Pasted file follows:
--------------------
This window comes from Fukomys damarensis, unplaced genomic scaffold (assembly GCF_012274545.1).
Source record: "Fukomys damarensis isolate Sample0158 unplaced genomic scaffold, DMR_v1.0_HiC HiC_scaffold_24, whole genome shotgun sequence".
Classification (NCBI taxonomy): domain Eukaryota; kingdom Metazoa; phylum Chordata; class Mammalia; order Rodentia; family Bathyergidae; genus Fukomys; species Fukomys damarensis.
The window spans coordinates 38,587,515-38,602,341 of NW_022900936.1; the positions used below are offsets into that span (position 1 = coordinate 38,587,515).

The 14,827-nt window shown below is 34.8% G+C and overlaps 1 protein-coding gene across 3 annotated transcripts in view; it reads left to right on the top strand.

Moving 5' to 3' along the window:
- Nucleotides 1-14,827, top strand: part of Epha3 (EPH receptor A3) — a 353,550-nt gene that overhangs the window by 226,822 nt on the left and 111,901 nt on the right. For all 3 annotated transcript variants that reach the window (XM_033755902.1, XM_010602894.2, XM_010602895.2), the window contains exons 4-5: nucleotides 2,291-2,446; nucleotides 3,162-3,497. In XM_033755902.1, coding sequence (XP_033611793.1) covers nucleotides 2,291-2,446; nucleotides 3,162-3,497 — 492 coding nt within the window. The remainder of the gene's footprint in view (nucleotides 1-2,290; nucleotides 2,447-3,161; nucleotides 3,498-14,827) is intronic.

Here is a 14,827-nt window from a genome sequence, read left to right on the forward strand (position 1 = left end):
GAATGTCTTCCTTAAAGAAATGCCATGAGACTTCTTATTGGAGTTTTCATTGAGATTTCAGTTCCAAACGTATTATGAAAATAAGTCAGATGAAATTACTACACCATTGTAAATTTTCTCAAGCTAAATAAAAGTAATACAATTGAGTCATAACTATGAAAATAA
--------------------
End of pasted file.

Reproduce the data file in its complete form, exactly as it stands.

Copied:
This window comes from Fukomys damarensis, unplaced genomic scaffold (assembly GCF_012274545.1).
Source record: "Fukomys damarensis isolate Sample0158 unplaced genomic scaffold, DMR_v1.0_HiC HiC_scaffold_24, whole genome shotgun sequence".
Classification (NCBI taxonomy): domain Eukaryota; kingdom Metazoa; phylum Chordata; class Mammalia; order Rodentia; family Bathyergidae; genus Fukomys; species Fukomys damarensis.
The window spans coordinates 38,587,515-38,602,341 of NW_022900936.1; the positions used below are offsets into that span (position 1 = coordinate 38,587,515).

The 14,827-nt window shown below is 34.8% G+C and overlaps 1 protein-coding gene across 3 annotated transcripts in view; it reads left to right on the top strand.

Moving 5' to 3' along the window:
- Nucleotides 1-14,827, top strand: part of Epha3 (EPH receptor A3) — a 353,550-nt gene that overhangs the window by 226,822 nt on the left and 111,901 nt on the right. For all 3 annotated transcript variants that reach the window (XM_033755902.1, XM_010602894.2, XM_010602895.2), the window contains exons 4-5: nucleotides 2,291-2,446; nucleotides 3,162-3,497. In XM_033755902.1, coding sequence (XP_033611793.1) covers nucleotides 2,291-2,446; nucleotides 3,162-3,497 — 492 coding nt within the window. The remainder of the gene's footprint in view (nucleotides 1-2,290; nucleotides 2,447-3,161; nucleotides 3,498-14,827) is intronic.

Here is a 14,827-nt window from a genome sequence, read left to right on the forward strand (position 1 = left end):
GAATGTCTTCCTTAAAGAAATGCCATGAGACTTCTTATTGGAGTTTTCATTGAGATTTCAGTTCCAAACGTATTATGAAAATAAGTCAGATGAAATTACTACACCATTGTAAATTTTCTCAAGCTAAATAAAAGTAATACAATTGAGTCATAACTATGAAAATAA